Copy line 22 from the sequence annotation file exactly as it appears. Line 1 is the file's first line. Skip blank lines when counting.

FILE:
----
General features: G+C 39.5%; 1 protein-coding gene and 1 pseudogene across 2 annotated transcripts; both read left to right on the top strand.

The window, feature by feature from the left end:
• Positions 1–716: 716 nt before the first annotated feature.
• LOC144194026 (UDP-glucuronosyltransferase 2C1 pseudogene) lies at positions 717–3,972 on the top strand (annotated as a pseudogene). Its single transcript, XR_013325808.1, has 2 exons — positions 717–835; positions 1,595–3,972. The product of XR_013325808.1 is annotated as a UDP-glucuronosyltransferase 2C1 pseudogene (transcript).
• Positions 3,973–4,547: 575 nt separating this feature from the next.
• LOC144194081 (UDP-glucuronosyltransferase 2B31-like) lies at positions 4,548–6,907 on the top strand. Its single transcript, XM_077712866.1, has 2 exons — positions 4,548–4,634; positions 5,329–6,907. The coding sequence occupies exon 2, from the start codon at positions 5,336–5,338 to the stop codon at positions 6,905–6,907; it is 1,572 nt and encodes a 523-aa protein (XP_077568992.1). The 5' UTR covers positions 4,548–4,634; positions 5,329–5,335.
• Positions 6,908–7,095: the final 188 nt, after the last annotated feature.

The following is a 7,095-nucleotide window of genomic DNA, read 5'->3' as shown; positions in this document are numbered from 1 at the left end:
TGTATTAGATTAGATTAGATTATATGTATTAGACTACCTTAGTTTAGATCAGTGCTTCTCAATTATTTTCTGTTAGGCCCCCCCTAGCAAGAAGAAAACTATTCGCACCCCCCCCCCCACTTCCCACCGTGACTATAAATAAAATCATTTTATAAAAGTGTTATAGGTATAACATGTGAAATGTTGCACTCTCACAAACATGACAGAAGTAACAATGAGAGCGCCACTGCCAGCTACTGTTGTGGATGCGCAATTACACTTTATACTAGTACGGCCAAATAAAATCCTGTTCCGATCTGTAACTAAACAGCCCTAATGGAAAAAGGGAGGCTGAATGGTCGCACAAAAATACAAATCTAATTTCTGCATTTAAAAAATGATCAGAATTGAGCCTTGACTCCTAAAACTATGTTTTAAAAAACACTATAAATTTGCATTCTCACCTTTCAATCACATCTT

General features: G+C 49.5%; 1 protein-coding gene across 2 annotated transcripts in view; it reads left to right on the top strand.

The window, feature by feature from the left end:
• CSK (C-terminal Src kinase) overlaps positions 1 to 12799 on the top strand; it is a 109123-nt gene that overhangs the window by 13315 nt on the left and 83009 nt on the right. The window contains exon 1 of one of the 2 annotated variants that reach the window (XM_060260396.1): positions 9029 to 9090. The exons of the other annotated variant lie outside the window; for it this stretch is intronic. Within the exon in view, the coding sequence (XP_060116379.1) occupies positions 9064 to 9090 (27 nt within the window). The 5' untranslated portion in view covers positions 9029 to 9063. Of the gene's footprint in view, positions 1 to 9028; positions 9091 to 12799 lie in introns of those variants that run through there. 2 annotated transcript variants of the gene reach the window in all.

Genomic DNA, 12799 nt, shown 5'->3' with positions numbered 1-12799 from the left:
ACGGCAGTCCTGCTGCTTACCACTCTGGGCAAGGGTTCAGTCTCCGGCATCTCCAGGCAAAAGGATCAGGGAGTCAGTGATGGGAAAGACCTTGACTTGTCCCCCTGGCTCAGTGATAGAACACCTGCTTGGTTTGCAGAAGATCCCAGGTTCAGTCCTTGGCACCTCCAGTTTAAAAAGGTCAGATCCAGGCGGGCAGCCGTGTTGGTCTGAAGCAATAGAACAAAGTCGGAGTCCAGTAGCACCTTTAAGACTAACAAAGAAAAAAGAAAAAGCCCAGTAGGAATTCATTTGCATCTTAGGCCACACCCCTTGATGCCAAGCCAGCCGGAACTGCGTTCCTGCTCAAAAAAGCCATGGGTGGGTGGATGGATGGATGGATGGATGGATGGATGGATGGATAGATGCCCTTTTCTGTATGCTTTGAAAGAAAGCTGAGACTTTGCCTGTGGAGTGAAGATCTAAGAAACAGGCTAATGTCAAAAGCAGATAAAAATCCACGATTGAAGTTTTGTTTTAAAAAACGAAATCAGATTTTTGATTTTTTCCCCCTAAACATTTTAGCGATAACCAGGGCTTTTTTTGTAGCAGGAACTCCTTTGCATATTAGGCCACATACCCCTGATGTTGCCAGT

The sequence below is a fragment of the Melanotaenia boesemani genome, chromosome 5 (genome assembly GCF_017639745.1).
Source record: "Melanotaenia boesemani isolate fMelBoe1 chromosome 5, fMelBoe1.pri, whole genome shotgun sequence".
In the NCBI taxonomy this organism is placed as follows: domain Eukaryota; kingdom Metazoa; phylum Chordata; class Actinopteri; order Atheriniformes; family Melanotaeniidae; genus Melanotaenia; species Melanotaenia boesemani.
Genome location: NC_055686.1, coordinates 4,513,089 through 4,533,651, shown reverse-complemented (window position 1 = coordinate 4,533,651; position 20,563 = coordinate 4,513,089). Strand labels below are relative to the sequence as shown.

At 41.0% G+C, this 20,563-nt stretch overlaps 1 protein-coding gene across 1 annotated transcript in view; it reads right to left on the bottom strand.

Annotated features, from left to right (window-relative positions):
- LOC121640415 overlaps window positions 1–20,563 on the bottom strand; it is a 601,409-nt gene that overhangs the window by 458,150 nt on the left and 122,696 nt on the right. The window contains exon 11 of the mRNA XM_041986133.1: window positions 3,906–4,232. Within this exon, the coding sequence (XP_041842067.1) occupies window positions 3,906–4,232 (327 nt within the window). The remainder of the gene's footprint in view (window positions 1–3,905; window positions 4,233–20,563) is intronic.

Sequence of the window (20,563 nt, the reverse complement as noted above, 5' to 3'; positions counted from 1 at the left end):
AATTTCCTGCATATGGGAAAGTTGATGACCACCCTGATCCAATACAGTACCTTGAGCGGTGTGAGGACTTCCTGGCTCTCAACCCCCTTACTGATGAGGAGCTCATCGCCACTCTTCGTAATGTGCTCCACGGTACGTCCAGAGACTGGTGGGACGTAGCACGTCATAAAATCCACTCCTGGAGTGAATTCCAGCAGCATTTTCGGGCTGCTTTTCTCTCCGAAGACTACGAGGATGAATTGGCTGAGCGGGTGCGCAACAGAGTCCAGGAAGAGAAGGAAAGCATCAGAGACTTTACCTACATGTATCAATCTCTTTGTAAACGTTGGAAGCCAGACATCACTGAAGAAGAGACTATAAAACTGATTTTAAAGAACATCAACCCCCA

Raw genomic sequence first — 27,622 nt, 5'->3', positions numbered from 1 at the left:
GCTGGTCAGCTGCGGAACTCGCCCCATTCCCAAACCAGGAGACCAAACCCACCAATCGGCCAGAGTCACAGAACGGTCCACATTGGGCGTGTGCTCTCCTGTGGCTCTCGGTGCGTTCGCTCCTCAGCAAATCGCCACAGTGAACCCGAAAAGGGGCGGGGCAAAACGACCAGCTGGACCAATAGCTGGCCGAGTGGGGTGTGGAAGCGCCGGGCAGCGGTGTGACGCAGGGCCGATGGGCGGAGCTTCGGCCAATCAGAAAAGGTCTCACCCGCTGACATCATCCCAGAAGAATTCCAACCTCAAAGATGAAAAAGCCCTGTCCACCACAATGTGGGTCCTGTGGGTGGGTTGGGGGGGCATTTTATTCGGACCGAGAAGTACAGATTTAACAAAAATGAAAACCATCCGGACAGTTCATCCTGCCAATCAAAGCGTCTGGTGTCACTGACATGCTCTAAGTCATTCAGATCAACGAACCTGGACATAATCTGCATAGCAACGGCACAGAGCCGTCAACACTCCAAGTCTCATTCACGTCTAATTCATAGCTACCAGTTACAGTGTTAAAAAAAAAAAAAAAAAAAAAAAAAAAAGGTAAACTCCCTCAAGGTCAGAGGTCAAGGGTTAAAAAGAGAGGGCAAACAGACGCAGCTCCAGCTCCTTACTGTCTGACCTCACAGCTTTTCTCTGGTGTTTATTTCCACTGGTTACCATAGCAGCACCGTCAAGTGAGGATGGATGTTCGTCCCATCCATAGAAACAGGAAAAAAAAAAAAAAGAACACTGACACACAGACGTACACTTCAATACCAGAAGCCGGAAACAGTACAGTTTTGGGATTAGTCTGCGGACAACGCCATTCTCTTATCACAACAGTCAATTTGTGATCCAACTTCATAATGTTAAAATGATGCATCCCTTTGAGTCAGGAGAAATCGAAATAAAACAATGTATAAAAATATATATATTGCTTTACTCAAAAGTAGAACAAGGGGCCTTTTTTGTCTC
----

Sequence of the window (20,563 nt, the reverse complement as noted above, 5' to 3'; positions counted from 1 at the left end):